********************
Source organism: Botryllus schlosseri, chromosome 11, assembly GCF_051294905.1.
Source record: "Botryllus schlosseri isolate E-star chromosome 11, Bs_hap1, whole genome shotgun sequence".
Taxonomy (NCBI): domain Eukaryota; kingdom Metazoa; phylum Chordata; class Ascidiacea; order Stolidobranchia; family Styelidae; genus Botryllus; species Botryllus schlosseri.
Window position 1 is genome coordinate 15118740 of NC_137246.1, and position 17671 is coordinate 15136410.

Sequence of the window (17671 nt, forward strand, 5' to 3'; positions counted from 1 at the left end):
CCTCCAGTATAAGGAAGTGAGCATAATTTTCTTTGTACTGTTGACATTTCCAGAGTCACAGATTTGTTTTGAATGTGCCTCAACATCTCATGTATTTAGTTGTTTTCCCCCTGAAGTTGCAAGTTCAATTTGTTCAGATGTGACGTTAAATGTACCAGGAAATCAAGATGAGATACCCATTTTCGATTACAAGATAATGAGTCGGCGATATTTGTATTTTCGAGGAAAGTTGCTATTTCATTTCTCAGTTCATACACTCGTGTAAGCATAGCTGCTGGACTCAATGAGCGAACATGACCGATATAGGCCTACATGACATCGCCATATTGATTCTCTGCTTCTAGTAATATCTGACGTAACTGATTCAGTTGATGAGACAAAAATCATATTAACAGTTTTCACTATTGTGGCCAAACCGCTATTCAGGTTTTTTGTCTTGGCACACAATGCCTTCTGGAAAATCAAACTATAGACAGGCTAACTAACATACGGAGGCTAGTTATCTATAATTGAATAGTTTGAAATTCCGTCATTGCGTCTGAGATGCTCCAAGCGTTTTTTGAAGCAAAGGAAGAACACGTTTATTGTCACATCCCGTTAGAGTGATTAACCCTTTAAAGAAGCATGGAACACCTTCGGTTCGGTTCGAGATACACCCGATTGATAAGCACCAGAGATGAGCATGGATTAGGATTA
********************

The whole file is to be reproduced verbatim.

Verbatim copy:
Source organism: Botryllus schlosseri, chromosome 11, assembly GCF_051294905.1.
Source record: "Botryllus schlosseri isolate E-star chromosome 11, Bs_hap1, whole genome shotgun sequence".
Taxonomy (NCBI): domain Eukaryota; kingdom Metazoa; phylum Chordata; class Ascidiacea; order Stolidobranchia; family Styelidae; genus Botryllus; species Botryllus schlosseri.
Window position 1 is genome coordinate 15118740 of NC_137246.1, and position 17671 is coordinate 15136410.

Sequence of the window (17671 nt, forward strand, 5' to 3'; positions counted from 1 at the left end):
CCTCCAGTATAAGGAAGTGAGCATAATTTTCTTTGTACTGTTGACATTTCCAGAGTCACAGATTTGTTTTGAATGTGCCTCAACATCTCATGTATTTAGTTGTTTTCCCCCTGAAGTTGCAAGTTCAATTTGTTCAGATGTGACGTTAAATGTACCAGGAAATCAAGATGAGATACCCATTTTCGATTACAAGATAATGAGTCGGCGATATTTGTATTTTCGAGGAAAGTTGCTATTTCATTTCTCAGTTCATACACTCGTGTAAGCATAGCTGCTGGACTCAATGAGCGAACATGACCGATATAGGCCTACATGACATCGCCATATTGATTCTCTGCTTCTAGTAATATCTGACGTAACTGATTCAGTTGATGAGACAAAAATCATATTAACAGTTTTCACTATTGTGGCCAAACCGCTATTCAGGTTTTTTGTCTTGGCACACAATGCCTTCTGGAAAATCAAACTATAGACAGGCTAACTAACATACGGAGGCTAGTTATCTATAATTGAATAGTTTGAAATTCCGTCATTGCGTCTGAGATGCTCCAAGCGTTTTTTGAAGCAAAGGAAGAACACGTTTATTGTCACATCCCGTTAGAGTGATTAACCCTTTAAAGAAGCATGGAACACCTTCGGTTCGGTTCGAGATACACCCGATTGATAAGCACCAGAGATGAGCATGGATTAGGATTA